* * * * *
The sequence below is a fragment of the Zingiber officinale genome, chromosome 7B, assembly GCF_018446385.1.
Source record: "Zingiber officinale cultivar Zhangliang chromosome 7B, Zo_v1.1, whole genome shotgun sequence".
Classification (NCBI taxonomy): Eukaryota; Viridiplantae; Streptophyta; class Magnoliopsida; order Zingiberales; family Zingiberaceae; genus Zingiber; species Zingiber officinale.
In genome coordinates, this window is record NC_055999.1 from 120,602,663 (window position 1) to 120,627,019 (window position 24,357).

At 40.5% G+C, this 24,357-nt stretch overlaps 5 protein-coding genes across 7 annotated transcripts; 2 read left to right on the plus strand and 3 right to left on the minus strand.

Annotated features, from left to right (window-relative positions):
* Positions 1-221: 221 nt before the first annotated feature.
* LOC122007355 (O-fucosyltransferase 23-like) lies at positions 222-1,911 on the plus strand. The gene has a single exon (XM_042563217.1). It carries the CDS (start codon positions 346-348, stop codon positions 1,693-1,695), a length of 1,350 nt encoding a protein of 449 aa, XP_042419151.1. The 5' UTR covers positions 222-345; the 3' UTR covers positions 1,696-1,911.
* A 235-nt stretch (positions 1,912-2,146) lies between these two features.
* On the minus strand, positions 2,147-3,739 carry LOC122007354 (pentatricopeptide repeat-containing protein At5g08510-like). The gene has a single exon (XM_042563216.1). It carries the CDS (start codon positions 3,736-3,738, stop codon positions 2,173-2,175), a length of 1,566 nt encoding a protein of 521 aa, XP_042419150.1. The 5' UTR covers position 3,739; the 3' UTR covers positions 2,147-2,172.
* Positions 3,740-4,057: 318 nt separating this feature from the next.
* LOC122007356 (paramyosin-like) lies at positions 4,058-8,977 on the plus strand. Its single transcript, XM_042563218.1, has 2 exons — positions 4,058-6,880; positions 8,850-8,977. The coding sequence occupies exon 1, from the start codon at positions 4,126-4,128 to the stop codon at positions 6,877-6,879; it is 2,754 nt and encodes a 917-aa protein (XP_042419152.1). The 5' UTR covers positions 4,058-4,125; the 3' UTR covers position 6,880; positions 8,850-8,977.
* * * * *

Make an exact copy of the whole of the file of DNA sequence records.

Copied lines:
The sequence below is a fragment of the Zingiber officinale genome, chromosome 7B, assembly GCF_018446385.1.
Source record: "Zingiber officinale cultivar Zhangliang chromosome 7B, Zo_v1.1, whole genome shotgun sequence".
Classification (NCBI taxonomy): Eukaryota; Viridiplantae; Streptophyta; class Magnoliopsida; order Zingiberales; family Zingiberaceae; genus Zingiber; species Zingiber officinale.
In genome coordinates, this window is record NC_055999.1 from 120,602,663 (window position 1) to 120,627,019 (window position 24,357).

At 40.5% G+C, this 24,357-nt stretch overlaps 5 protein-coding genes across 7 annotated transcripts; 2 read left to right on the plus strand and 3 right to left on the minus strand.

Annotated features, from left to right (window-relative positions):
* Positions 1-221: 221 nt before the first annotated feature.
* LOC122007355 (O-fucosyltransferase 23-like) lies at positions 222-1,911 on the plus strand. The gene has a single exon (XM_042563217.1). It carries the CDS (start codon positions 346-348, stop codon positions 1,693-1,695), a length of 1,350 nt encoding a protein of 449 aa, XP_042419151.1. The 5' UTR covers positions 222-345; the 3' UTR covers positions 1,696-1,911.
* A 235-nt stretch (positions 1,912-2,146) lies between these two features.
* On the minus strand, positions 2,147-3,739 carry LOC122007354 (pentatricopeptide repeat-containing protein At5g08510-like). The gene has a single exon (XM_042563216.1). It carries the CDS (start codon positions 3,736-3,738, stop codon positions 2,173-2,175), a length of 1,566 nt encoding a protein of 521 aa, XP_042419150.1. The 5' UTR covers position 3,739; the 3' UTR covers positions 2,147-2,172.
* Positions 3,740-4,057: 318 nt separating this feature from the next.
* LOC122007356 (paramyosin-like) lies at positions 4,058-8,977 on the plus strand. Its single transcript, XM_042563218.1, has 2 exons — positions 4,058-6,880; positions 8,850-8,977. The coding sequence occupies exon 1, from the start codon at positions 4,126-4,128 to the stop codon at positions 6,877-6,879; it is 2,754 nt and encodes a 917-aa protein (XP_042419152.1). The 5' UTR covers positions 4,058-4,125; the 3' UTR covers position 6,880; positions 8,850-8,977.